I have been seeing a lot of the lately trend for the two groups of programmers to throw mud at each other using silly arguments like:
By The “Hipsters”
- “Old School” programmers are old, out of fashion, and can not provide for the business standards of today (such as a good HTML5 design, Newest trends like Ruby on Rails or Node . JS Web Applications)
- “Old School” programmers are inefficient and disorganized because the technology they are using is irrelevant to the current standards (nobody writes websites anymore in ColdFusion or ASP.Net 3, do they? oh yeah they do, sorry people.)
- “Old School Programmers” are fossils
And then we have our cute old guys throwing mud back at the newest ones because of a human’s general pleasure in feeling superior to others. We are always trying to top up our counterparts for some reason (fragile egos maybe?). Here are their so called reasons:
- The new programmers do not know anything about work ethics. All they do is copy paste code and provide nothing original (I encourage anyone try their best to learn and apply code re-usage, it is one of the biggest friends in your production flow. This argument is invalid because code re-use helps you produce much more provided you are knowing what you are doing instead of sticking together code you do not know anything about)
- They are using buggy and not so maintainable code (which is clearly not true, check out the code base for Node.JS or Ruby on Rails, they have reached a very good amount of stability, as well as performance.)
- The new programmers do not know anything about software paradigms (I realize here that having much more experience and being there when the foundations of Web Development were stabilized, gives you a great deal of experience, but this claim is untrue because the good new programmers will always check out documentation and information on Web Technologies. You can read the HTTP Specification a hour and the latest CMS info in another. A good programmer will learn from both world whether old or new.)
I have not started this article to stabilize the arguments, but rather to encourage people to watch the arguments from both parts, and stabilize some new arguments and definitions to clarify the whole point. I want to make a detail comparation of both of the worlds, both the old programmers among us and the new ones that come.
The web has changed, and there is the Darwin’s saying that applies very much to this topic, which is “The species that is unable to adapt, is unable to survive either.”. Having old and valuable knowledge is good, but becoming irrelevant is bad. Actually let’s choose the bad and good here clearly:
- Staying relevant to the current trends and hypes in Web Development (Node.JS, Ruby on Rails, Twitter Bootstrap, Angular.JS)
- Learning about the foundations of the Web (HTTP Specification, How old servers served pages, concurrency, DNS Resolution, Sockets (Not WebSockets, but BSD Sockets))
- Sharing information and learning with your fellow programmers , that leads to your growth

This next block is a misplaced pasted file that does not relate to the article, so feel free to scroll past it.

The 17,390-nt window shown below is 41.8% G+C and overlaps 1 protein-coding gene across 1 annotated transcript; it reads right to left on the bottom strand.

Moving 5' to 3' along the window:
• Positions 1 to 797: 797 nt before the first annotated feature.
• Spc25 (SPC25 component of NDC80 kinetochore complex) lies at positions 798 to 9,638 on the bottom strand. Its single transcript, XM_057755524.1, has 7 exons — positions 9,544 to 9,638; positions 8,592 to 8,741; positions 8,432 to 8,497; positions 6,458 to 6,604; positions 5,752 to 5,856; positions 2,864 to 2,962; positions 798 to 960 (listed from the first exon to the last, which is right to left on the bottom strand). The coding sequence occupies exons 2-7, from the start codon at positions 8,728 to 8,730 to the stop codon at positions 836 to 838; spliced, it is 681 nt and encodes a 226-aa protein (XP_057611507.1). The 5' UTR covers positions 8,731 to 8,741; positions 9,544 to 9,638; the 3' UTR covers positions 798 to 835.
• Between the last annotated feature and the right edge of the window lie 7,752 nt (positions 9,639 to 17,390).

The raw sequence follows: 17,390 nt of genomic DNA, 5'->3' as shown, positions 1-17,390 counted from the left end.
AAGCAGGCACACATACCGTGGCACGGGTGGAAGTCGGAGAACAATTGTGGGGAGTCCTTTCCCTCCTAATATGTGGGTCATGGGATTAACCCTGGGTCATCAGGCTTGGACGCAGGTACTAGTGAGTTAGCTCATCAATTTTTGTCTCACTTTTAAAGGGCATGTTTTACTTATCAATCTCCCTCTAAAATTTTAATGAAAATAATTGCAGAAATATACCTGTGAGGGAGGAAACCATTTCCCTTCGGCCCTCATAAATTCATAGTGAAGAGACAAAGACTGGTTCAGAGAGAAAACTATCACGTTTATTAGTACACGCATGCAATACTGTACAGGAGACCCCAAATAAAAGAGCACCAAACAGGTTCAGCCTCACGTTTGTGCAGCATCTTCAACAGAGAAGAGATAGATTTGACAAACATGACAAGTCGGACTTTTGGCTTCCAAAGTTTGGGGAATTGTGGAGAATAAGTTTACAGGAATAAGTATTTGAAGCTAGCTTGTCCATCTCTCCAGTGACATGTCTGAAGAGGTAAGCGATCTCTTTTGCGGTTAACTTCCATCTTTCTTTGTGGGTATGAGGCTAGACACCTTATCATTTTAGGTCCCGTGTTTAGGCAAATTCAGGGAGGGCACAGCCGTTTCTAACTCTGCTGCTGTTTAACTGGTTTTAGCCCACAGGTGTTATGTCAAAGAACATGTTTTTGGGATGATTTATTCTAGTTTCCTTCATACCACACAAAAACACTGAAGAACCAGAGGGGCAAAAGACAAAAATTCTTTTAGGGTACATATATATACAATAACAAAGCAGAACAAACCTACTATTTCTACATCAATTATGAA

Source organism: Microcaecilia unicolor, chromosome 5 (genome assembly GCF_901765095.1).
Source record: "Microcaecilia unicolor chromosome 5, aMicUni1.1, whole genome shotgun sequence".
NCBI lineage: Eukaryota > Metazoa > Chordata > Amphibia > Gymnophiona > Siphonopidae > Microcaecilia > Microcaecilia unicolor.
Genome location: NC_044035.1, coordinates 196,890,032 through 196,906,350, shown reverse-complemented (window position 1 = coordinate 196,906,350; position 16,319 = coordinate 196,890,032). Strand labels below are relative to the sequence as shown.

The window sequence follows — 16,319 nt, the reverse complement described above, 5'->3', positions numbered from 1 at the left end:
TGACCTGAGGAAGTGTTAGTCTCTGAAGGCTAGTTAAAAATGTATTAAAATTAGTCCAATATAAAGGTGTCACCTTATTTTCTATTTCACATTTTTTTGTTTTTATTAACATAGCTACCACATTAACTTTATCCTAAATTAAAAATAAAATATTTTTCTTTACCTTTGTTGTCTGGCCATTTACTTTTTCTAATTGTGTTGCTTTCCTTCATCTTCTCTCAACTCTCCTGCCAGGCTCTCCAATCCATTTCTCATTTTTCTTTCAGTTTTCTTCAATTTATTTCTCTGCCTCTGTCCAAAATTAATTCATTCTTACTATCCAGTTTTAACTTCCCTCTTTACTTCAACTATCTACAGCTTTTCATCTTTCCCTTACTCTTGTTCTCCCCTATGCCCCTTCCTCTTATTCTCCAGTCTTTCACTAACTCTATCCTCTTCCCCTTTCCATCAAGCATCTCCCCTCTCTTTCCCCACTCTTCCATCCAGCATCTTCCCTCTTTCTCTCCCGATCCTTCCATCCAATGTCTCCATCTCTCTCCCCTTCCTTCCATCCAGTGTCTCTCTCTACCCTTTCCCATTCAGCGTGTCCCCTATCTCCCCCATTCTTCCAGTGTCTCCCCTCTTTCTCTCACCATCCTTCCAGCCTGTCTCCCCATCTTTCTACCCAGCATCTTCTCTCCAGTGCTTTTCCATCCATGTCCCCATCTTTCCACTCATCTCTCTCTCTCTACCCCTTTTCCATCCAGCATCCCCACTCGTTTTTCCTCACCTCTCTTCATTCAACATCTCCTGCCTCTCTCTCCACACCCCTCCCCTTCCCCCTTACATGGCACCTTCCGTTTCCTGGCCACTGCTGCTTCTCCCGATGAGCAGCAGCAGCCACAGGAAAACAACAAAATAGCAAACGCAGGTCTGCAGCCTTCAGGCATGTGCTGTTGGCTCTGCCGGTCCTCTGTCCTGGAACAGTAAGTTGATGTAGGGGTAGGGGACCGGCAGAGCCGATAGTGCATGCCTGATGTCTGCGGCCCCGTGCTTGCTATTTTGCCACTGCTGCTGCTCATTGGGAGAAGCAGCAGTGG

- Respecting the knowledge of the experienced, and the youth and curiosity of the new programmers
- Not staying up and relevant with the current trends and hypes, technology, and methodologies (There still might be clients that want their website done in ASP 3 or something like that, but that will affect your pockets a too big of a deal)
- Ignoring the old but still used methodologies, and technologies (such as not using UNIX Sockets where WebSockets fail, such as heavy load, your Apache 2 server will still handle with much more power than your WebSocket application)
- Not showing respect to someone who can provide you with very important information (such as cool syntax tricks, methods to approach problems such as filling an array with more arrays, etc). Concisely, not getting advice from someone who has been there and solved that problem using his mind, so you can perform without beating your head around, cutting down production time.
- Not working your curiosity, your mind, and your concentration, the desire to discover new things, and venture in unknown worlds for old programmers, and not paying attention to simple things, lacking dedication, or energy just because you have some snippets or able to copy code from other parts.
My dream here, is to have the old and the new programmers combine their powers, teach each other the things they know (whether personal values such as hard working, dedication, pride in their work, and taking honor in being productive) and also technical skills (new technologies, old methologies that are still used, software patterns, application design, and business models). It would be beautiful have the both parts leave their guards and ego down and realize something that will amaze the whole world. Until that time, we will have flame wars and noses turned up by one group to another in a continuous loop.
And the business owners are even worse in the fact that they wish to go with a single thing (i.e newest technology all the way or the oldest all the way), they don’t realize that these two can be combined to form an even greater mix (imagine a stable, productive web application, that follows the newest standards, but still has stable parts wrote by the old programmer as a safety net on the volatile parts). An experienced programmer will know what might be expected from a web application that has overheads, and how to protect the website. And the new guy, with his newest technology, can build a truly beautiful presentation component of the page, making people remain with their mouths open.
Our final goal is to mix stability, security, and reliability with the newest technologies, looking forward to the future and being able to tell the difference between something unstable and something reliable but not up to date.
Make friends, not enemies! Continue on the next article by me to have some more of fun!